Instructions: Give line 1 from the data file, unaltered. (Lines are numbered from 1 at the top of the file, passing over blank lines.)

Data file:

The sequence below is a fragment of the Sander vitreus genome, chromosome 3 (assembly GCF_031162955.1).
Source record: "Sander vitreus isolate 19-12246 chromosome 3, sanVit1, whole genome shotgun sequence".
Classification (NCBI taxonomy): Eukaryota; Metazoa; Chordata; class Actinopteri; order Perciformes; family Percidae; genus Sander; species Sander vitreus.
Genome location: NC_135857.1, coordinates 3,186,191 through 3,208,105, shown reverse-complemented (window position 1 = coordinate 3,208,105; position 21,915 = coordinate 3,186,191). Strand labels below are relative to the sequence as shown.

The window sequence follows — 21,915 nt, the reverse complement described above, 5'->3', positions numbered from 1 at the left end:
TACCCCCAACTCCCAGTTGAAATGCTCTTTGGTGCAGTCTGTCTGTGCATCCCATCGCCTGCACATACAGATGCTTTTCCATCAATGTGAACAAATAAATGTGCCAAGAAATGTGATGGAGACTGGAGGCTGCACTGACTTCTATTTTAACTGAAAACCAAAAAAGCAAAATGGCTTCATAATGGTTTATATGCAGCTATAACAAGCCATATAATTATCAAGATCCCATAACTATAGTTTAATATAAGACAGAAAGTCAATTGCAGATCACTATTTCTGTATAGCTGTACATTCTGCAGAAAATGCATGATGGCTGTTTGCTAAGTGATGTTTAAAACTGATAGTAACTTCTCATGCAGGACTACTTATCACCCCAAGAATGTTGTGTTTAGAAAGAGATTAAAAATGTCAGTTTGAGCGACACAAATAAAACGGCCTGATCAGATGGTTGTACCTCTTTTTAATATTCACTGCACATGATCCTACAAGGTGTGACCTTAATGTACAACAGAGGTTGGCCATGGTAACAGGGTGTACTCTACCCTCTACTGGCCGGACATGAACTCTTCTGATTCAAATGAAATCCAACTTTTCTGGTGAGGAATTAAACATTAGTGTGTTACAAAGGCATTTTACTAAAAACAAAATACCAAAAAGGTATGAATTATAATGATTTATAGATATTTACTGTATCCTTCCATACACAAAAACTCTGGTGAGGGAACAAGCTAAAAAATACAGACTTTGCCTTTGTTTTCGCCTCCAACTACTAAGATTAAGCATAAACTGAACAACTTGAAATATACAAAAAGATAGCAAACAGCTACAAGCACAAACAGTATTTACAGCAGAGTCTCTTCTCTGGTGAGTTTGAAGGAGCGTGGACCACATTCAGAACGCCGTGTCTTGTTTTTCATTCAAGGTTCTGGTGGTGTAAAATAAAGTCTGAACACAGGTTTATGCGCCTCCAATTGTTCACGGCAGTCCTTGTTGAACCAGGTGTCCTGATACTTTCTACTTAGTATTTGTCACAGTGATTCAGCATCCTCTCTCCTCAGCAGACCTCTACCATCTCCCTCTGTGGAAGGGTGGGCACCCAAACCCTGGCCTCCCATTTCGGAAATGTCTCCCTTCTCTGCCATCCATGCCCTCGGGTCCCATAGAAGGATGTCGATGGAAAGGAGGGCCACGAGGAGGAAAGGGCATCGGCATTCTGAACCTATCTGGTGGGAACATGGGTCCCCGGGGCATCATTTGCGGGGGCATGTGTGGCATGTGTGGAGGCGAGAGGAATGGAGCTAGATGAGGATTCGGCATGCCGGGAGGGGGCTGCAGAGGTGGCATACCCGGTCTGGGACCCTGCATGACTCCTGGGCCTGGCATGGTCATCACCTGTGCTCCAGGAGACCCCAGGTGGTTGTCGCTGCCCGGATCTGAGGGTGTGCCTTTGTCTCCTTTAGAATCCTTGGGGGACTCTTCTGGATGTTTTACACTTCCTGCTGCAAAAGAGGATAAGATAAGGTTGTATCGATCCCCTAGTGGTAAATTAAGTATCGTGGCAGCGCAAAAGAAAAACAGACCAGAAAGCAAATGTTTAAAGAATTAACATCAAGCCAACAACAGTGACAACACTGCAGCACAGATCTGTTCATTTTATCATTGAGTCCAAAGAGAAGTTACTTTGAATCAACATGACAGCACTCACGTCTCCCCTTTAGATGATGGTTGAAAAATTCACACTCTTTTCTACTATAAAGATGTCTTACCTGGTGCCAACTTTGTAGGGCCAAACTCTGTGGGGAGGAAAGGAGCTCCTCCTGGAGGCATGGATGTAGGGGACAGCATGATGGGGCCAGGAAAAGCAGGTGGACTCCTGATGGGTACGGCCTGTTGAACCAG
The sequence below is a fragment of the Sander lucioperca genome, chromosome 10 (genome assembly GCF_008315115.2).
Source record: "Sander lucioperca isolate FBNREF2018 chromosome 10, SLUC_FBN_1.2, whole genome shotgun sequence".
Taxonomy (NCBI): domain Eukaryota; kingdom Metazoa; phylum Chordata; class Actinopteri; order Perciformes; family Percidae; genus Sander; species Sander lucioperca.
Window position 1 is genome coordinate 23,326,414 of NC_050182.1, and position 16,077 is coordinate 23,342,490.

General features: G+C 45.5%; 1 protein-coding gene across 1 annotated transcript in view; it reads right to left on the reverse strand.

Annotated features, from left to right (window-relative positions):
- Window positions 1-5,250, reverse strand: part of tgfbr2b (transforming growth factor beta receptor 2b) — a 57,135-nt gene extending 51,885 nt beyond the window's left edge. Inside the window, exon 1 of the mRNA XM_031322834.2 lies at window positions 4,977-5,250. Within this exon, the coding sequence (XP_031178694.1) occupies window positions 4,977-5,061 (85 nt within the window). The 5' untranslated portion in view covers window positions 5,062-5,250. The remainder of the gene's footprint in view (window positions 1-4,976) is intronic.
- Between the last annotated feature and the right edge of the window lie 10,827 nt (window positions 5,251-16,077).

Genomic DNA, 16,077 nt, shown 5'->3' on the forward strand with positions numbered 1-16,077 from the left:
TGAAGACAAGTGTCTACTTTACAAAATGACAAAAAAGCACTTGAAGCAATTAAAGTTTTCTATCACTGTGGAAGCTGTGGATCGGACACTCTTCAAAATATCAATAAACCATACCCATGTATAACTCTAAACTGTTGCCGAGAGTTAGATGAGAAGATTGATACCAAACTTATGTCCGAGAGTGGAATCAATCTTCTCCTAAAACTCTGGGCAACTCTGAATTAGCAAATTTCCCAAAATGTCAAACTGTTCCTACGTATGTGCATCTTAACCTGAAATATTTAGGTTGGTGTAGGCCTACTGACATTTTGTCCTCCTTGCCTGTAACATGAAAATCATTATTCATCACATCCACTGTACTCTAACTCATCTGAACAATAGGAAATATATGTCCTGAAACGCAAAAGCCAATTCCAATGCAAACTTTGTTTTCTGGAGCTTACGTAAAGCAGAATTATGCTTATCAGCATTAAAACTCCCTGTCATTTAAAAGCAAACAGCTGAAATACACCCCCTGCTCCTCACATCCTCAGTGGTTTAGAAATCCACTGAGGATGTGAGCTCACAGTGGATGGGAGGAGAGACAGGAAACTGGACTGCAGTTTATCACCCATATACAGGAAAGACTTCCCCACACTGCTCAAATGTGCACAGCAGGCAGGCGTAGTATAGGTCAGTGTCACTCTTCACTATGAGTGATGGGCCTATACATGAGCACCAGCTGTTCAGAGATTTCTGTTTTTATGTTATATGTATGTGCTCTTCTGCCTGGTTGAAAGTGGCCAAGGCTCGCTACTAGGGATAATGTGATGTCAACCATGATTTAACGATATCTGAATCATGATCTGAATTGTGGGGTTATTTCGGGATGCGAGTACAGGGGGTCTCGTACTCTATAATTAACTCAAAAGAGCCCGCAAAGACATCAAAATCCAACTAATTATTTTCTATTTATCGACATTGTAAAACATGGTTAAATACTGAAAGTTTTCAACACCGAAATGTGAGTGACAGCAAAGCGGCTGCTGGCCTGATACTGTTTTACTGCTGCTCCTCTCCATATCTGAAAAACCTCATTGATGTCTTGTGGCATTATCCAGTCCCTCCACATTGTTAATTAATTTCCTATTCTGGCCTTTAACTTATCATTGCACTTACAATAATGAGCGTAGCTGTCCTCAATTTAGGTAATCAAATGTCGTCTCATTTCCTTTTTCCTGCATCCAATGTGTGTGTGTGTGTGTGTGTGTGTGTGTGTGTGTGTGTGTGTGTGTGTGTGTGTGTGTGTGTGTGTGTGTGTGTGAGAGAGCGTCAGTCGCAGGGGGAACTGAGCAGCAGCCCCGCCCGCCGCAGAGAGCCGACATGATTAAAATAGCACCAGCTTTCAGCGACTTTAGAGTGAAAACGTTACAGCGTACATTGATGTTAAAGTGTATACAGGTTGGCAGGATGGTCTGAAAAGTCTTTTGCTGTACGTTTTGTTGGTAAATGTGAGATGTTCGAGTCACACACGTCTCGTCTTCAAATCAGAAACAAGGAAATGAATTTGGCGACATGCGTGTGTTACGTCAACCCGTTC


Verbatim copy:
The sequence below is a fragment of the Sander vitreus genome, chromosome 3 (assembly GCF_031162955.1).